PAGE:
By shooting down 'Chevron deference' doctrine, SCOTUS restored democratic rulemaking, experts say

“The ramifications of this decision are going to be felt for decades,” energy analyst David Blackmon said. The decision removes a considerable amount of power from administrative agencies, who will now have to provide evidence before issuing decisions.

Published: June 28, 2024 11:02pm

The Supreme Court Friday issued a ruling that will limit federal agencies’ sweeping regulatory power. Libertarians and conservatives have hailed the decision as increasing individual liberty and reducing the power of bureaucrats over Americans' lives.

In a 6-3 decision, the justices vacated a 1984 doctrine known as "Chevron deference," which allows federal agencies broad latitude in interpreting laws when Congress hasn’t provided specific guidelines. Under the doctrine, if Congress has granted an agency the general authority to make rules with the force of law, courts generally defer to the agency’s implementation of that general authority. 

David Blackmon, energy analyst and author of “Energy Absurdities,” called the high court’s decision a “Earth-shaking ruling.” 

“It's going to be much, much harder for federal agencies to invoke major, incredibly complex regulations that are clearly outside the original intent and scope of the governing statute,” Blackmon told Just the News

BASEDPolitics host Hannah Cox said in a video on X that the doctrine was developed by activist judges in the 1980s who didn’t feel restrained to interpretations of the law based on the Constitution, precedent, or originalism. Instead, she said, they just made up the law as it suited them. The Chevron deference grew out of this era, Cox said, and as a result, federal agencies have been able to decide what their own powers are, instead of Congress or the courts. This resulted in an “explosion” in rules and regulation.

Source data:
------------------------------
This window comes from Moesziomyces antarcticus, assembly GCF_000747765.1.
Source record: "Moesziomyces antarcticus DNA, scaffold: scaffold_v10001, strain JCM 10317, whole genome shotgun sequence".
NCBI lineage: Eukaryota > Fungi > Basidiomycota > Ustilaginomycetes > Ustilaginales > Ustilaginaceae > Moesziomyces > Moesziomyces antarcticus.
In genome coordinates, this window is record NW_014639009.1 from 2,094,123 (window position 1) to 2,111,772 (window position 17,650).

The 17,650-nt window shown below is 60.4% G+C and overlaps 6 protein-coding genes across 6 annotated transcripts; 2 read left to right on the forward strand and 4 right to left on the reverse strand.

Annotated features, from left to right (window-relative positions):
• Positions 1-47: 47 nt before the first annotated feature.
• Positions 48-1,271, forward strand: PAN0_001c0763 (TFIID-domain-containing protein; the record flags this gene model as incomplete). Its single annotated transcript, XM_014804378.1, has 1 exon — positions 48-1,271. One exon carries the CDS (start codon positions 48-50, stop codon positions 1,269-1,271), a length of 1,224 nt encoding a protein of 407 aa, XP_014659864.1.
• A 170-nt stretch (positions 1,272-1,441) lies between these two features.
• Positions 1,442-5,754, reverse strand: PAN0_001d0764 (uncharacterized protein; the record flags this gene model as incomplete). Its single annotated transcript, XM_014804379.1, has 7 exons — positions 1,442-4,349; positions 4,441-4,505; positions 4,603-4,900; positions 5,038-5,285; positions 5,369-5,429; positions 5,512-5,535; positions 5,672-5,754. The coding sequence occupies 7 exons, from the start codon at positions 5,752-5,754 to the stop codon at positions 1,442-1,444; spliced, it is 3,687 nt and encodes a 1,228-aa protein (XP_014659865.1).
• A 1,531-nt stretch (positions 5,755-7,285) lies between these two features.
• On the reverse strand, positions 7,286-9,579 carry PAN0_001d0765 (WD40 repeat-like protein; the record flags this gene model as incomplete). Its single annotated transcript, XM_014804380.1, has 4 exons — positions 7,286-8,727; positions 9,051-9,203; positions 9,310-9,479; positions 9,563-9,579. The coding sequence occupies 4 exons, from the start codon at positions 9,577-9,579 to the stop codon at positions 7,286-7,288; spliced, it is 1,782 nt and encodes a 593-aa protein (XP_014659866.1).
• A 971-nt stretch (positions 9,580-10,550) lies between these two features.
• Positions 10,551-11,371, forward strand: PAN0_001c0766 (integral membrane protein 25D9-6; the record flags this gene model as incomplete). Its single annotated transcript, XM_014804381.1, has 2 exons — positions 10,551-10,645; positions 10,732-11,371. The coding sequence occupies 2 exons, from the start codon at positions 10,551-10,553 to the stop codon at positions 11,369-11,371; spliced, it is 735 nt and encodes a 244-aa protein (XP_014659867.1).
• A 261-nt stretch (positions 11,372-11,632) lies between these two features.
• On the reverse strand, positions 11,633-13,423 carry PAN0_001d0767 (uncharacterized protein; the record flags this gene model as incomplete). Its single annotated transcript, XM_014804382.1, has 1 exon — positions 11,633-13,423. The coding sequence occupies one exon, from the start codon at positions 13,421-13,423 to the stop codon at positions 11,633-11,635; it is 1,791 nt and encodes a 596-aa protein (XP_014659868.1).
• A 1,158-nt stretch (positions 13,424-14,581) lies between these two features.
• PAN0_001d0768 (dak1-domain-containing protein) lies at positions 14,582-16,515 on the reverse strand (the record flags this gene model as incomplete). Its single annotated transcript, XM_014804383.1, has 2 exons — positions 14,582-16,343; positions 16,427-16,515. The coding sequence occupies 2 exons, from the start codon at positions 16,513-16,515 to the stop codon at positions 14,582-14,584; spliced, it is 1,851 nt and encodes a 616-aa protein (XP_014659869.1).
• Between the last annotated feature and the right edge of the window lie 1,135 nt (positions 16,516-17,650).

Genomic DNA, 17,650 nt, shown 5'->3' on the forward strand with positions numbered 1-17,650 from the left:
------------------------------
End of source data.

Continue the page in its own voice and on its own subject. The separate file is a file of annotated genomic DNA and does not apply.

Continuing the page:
“Americans are no longer living in a representative government for a number of reasons, but predominantly because your elected lawmakers are not the ones really making most of the rules that govern your lives,” Cox said. 

Long overdue

With the Supreme Court’s decision on the matter, instead of deferring to the agencies, judges will interpret the law as written by Congress. This will make it easier to overturn regulations impacting industries and individuals, experts say. 

The challenge to the doctrine originated with a 2020 final rule issued by the National Oceanic and Atmospheric Administration, which required fishing companies to hire someone to act as a monitor aboard their vessels. According to New Civil Liberties Alliance (NCLA), which represented the plaintiffs, the monitors would cost the fishermen more than $700 per day, which sometimes exceeds their profits. 


Three fisheries — Relentless, Inc.; Huntress, Inc.; and Seafreeze Fleet Inc. — sued, and in 2023, the U.S. Court of Appeals for the First Circuit upheld NOAA’s rule, relying heavily on the Chevron deference. According to the court’s ruling, the Magnuson-Stevens Act, which governs U.S. fisheries, provided NOAA with the general regulatory authority to manage fisheries, and the agency had executed a reasonable interpretation of the federal statute. 

Friday’s Supreme Court decision remanded the lower court’s ruling. 

“This ruling is long overdue. To allow agencies to pick the pocket of the regulated without congressional authorization is against all the principles of representative government and our constitutional structure,” John Vecchione, senior litigation counsel for the NCLA, said in a statement

The Competitive Enterprise Institute (CEI), a regulatory reform think tank, had filed an amicus brief in support of the fisheries.